The Chicago City Council passed a law today that will subtract a person’s outstanding parking and speeding ticket debt, and other such citations, from their state income tax return. The law is revealing of Mayor Rahm Emanuel’s approach toward taxes.
Emanuel has dealt with the city’s fiscal strain not by major across the board tax increases, but rather spending cuts and an array of small revenue measures. The Mayor’s first budget – which passed this November – included taxes like $2 a day for cars to park downtown, increased the fine for a car owner not getting a city vehicle sticker, and increased the fee paid by charged criminals whose cars get impounded.
Now the city has worked out an agreement with the state comptroller regarding outstanding tickets that is reported to affect more than 100,000 Illinois residents and will raise $8 million to $20 million for Chicago. The city spends $6.2 billion annually.
“Now at every level,” Emanuel said at the council meeting today, “we have protected the taxpayers of the city of Chicago, by not raising property taxes, not creating an income tax, not raising the gas tax.”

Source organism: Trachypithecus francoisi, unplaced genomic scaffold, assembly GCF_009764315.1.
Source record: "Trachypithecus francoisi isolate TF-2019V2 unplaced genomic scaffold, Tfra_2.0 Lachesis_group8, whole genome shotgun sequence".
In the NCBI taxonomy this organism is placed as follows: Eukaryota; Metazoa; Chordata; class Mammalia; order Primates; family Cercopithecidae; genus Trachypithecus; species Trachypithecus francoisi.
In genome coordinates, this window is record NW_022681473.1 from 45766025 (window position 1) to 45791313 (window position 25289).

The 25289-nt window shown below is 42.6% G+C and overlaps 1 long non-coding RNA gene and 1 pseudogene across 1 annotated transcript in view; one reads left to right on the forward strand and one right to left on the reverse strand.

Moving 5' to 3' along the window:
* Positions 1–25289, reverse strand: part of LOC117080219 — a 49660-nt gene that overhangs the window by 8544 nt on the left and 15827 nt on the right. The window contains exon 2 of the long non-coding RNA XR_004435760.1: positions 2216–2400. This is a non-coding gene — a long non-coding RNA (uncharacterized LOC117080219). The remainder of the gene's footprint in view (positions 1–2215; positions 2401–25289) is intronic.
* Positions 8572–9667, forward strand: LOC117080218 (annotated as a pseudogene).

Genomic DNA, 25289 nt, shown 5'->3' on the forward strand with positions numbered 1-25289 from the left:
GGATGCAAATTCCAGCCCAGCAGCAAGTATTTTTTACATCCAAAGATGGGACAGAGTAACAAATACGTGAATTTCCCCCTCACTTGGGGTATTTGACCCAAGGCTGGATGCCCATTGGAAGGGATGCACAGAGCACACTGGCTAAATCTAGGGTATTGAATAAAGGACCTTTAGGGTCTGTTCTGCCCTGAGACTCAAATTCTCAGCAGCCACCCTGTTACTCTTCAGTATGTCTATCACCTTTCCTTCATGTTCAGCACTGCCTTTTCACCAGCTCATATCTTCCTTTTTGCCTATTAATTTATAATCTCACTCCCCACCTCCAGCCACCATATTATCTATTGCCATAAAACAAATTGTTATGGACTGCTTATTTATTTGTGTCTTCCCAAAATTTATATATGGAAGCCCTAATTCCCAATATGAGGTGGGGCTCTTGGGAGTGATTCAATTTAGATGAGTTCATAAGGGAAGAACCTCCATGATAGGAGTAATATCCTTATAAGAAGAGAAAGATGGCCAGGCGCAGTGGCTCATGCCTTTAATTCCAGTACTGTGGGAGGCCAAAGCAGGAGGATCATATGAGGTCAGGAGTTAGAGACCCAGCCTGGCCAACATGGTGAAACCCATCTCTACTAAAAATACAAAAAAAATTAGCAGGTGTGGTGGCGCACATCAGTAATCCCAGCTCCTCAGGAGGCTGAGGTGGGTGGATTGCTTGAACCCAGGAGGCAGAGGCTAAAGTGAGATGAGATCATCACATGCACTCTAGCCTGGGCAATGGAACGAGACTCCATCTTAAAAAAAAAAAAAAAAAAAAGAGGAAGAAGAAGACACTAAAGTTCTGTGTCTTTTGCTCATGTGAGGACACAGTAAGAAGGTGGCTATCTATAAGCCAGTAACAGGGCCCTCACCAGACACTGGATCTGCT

“Law abiding citizens cannot carry the weight of everybody else,” Emanuel added, berating those not paying their outstanding citations as “deadbeats.”
The measure passed 41-8. Ald. Robert Fioretti (2nd) was one of the ‘no’ votes and voiced objections to making someone pay an outstanding fine without looking at their individual case.
“Probably 80 percent of these we have to go after, they are good, but what about the 20 percent,” Fioretti asked. The council meeting was otherwise subdued – a stark contrast to last month’s affair that featured dozens of Chicago activists fiercely protesting ordinances related to the G8/NATO summit.
A few other key developments at the meeting:
• The council passed a ban on the sale of synthetic stimulants disguised as bath salts that has similar effects to cocaine.
• The council passed a law that gives preferences to Chicago-based companies in the bidding for city contracts when all other factors are equal.
• Ald. Rick Munoz (22nd) introduced an ordinance, which we reported on today, prohibiting police from shutting down social media devices during the G8 and NATO summits this May. The ordinance was referred to the Public Safety Committee.
• An ordinance to put watchmen at vacant buildings, which PI also looked at today, is stuck in the committee process and was not discussed in the full council meeting.